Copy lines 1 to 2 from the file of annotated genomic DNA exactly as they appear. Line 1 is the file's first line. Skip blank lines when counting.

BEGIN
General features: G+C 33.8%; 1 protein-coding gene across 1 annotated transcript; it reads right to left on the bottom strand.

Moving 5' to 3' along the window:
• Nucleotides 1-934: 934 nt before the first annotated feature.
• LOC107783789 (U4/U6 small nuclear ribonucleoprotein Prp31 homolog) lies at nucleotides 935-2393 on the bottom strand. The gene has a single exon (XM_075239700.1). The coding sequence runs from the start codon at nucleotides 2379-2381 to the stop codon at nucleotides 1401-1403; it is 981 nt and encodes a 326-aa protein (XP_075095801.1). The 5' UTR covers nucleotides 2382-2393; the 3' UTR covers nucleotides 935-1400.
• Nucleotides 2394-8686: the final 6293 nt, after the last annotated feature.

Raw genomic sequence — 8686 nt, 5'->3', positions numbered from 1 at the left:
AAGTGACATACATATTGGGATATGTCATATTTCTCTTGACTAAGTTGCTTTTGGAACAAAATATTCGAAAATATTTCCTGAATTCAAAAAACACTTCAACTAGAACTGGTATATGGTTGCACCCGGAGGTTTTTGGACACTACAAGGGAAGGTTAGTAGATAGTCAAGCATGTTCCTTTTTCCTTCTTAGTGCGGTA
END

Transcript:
General features: G+C 33.8%; 1 protein-coding gene across 1 annotated transcript; it reads right to left on the bottom strand.

Moving 5' to 3' along the window: